The Student News Site of Tarrant County College

The Collegian

The Student News Site of Tarrant County College

The Collegian

The Student News Site of Tarrant County College

The Collegian

Computer science teacher aids FBI in cyber cases

By Solange Kalala/reporter

Protecting and keeping the country safe is the reason one adjunct computer science instructor chose to work at Infragard, an agency that helps the FBI find malware and stop cyberterrorism.“Drawing a line between my two jobs is really easy because on one hand, there is my passion of teaching, on the other hand, the sense of patriotism,” Michael Lewis said.Investigating crimes, finding reasons why people commit them and finally sending them to jail are reasons to do a government job, he said.

After serving in the Army, Lewis worked as a computer support tech. He was promoted to a third-level tech support to the training department before the company he was working for went out of business. Lewis then got a job at ITT after answering a newspaper ad.

Lewis has taught for 15 years, but he has been at TCC for only a year. He teaches business computer information systems applications and programming at TCC and the University of Texas at Arlington. Before that, he taught computer forensics at Westwood College in Dallas. In addition, Lewis owns a personal business as a computer consultant.

Of his many occupations, Lewis likes teaching the most because it is fun and always exciting, he said. He likes when students are asked a question and don’t know the answer and described it as a light bulb moment. 

“I like teaching because I am responsible for the teaching material and not responsible for students’ learning decision,” he said.

On the contrary, his job with Infragard is stressful because the company considers him liable for any mistake and that can affect people’s lives, Lewis said.

Even though stressful, his patriotism and his strong interest in counterterrorism keep him going. Lewis and other members of Infragard serve the FBI as civilians in observing and tracking unusual events, such as the SUV that contained a bomb in Times Square in New York in May.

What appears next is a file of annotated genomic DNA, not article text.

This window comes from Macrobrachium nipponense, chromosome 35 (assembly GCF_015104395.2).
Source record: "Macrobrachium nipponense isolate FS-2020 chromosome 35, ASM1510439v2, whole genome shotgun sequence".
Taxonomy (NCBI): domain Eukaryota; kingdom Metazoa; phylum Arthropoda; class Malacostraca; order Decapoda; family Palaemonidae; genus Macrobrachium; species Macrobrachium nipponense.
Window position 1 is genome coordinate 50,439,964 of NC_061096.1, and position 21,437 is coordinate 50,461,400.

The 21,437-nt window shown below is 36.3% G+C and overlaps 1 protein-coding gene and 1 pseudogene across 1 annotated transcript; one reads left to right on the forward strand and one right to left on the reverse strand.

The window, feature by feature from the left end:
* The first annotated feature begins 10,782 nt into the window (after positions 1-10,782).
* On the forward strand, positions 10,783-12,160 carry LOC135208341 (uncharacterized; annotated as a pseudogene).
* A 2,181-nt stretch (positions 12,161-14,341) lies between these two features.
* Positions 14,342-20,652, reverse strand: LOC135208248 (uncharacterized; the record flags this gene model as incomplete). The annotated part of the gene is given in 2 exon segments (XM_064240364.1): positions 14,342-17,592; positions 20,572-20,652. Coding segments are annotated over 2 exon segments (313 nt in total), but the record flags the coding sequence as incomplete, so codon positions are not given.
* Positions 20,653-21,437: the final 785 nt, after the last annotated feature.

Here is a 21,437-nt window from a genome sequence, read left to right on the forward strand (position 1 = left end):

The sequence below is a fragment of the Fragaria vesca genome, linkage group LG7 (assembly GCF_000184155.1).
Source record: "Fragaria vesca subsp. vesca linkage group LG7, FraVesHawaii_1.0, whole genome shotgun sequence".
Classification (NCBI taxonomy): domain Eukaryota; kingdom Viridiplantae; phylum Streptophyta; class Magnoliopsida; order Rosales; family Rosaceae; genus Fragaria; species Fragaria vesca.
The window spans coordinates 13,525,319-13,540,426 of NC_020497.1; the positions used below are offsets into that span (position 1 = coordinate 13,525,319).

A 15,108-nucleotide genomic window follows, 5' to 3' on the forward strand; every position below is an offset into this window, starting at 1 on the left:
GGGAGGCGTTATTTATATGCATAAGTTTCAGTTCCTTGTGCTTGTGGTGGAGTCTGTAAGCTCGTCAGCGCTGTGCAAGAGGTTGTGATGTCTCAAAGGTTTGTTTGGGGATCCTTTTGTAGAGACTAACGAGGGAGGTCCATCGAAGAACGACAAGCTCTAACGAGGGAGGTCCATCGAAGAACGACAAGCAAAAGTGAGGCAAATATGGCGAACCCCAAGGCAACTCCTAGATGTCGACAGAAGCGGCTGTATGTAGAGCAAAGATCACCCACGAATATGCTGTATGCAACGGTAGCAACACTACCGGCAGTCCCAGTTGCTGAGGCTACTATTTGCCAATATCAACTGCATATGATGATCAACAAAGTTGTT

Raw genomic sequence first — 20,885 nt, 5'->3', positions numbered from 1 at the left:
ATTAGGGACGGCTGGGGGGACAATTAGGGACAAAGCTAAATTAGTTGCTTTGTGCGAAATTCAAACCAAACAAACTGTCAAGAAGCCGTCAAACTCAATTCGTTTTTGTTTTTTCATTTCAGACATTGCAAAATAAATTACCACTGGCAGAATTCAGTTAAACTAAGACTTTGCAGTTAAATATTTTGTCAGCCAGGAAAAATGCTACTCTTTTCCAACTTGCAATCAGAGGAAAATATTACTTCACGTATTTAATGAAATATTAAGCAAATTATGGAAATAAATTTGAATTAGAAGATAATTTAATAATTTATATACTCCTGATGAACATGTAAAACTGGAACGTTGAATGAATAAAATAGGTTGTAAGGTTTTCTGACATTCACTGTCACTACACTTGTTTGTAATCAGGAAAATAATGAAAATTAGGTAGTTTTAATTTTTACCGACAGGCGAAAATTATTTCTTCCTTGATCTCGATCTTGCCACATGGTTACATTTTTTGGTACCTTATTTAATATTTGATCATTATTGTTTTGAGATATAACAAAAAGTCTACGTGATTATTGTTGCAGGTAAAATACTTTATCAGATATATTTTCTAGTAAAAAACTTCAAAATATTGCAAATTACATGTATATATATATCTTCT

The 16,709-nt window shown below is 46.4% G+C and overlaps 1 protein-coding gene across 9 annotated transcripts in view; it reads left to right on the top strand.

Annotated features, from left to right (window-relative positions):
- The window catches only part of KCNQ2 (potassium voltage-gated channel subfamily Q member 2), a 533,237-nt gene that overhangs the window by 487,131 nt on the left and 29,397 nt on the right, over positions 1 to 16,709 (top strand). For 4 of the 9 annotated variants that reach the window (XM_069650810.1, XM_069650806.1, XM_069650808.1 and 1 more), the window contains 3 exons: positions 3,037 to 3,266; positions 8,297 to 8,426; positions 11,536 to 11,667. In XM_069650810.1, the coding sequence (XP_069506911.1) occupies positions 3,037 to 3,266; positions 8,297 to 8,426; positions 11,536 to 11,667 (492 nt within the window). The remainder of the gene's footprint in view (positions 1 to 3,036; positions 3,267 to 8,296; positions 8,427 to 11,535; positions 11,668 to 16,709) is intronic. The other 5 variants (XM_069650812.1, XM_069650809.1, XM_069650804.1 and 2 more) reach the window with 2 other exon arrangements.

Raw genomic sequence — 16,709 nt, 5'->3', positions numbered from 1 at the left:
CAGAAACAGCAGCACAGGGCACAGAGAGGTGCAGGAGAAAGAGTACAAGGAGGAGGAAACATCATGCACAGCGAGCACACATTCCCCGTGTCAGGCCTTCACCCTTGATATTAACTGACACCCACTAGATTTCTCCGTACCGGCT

“I was so upset when I learned about the car bomb in New York,” Lewis said.

Infragard has several fields comprising transportation, agriculture, shipping (maritime and overland), energy, cyber and electrical and water infrastructure.

“We don’t get assignments, but we look for web activity on particular websites and help spread the news about the new virus or worm,” he said. “If a virus comes out, we have to study different attacks to the technology of computers, find where they come from and post results to the Infragard website.”

Lewis found out about the job at Infragard while he was taking a counter-cyberterrorism course. One of his professors encouraged him to apply and recommended him through the teacher’s FBI contacts.

Lewis had no formal training for the job. His master’s degree in information and computer security, 25 years with computers and a strong interest in counterterrorism were enough to qualify him for the job.

“I would encourage anyone to work with Infragard,” Lewis said. “I feel safe, and we [members] don’t carry weapons.”

Those who know Lewis describe him as a caring, nice, easygoing person.

Student Yennhi Tran had asked around before registering for class and was advised to pick other instructors but ended up in Lewis’ class.

“Taking Mr. Lewis’ class is not something that I regret,” Tran said. “He is so funny and makes people come to school and not be bored at the end.”

Even though he works at Infragard, Lewis said he never neglects his teaching job. He dedicates himself to his teaching career and to his students to whom he gives as much time as possible for them to learn better.

Cameron Green, another student, appreciates Lewis’ teaching style.

“He tries his best to teach us [the] best way that he can,” Green said.

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